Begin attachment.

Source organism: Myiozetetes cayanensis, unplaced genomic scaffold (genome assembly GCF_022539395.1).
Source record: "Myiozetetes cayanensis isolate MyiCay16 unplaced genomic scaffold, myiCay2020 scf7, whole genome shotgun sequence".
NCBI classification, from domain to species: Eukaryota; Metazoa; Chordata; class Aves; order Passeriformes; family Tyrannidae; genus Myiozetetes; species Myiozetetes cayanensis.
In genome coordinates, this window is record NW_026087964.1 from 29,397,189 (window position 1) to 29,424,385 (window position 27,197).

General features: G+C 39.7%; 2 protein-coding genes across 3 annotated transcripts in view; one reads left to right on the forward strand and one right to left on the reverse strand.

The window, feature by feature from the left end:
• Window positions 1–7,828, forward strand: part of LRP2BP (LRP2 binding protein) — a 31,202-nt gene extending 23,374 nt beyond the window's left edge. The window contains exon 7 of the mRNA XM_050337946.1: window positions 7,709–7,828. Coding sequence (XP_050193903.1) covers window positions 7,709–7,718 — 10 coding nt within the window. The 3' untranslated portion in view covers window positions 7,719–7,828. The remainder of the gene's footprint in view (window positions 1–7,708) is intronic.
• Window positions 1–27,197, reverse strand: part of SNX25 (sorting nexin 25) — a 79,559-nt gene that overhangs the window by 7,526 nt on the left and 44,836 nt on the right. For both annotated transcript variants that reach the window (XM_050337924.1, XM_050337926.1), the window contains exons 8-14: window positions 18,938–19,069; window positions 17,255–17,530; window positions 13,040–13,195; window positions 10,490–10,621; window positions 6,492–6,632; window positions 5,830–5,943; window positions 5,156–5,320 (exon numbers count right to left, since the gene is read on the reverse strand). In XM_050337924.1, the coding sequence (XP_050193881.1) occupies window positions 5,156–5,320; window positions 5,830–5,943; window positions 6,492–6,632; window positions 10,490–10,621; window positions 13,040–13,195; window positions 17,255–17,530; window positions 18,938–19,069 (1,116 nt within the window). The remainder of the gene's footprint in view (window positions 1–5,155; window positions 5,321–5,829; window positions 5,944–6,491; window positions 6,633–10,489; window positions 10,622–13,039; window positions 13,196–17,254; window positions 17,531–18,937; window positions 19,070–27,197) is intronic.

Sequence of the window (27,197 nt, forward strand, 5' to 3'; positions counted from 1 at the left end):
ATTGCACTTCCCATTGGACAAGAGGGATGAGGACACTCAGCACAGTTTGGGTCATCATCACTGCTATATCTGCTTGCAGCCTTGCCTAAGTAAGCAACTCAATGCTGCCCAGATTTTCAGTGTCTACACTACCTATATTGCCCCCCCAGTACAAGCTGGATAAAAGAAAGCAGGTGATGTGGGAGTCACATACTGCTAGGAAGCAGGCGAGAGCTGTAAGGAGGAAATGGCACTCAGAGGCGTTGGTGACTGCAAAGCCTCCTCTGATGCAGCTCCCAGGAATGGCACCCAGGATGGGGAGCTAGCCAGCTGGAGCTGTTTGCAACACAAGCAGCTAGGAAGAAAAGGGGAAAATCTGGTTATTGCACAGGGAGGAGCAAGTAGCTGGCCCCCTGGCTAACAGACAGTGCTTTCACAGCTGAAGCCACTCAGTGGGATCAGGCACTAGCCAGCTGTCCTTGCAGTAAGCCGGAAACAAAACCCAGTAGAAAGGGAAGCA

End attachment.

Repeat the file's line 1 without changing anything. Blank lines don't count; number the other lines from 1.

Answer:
Source organism: Myiozetetes cayanensis, unplaced genomic scaffold (genome assembly GCF_022539395.1).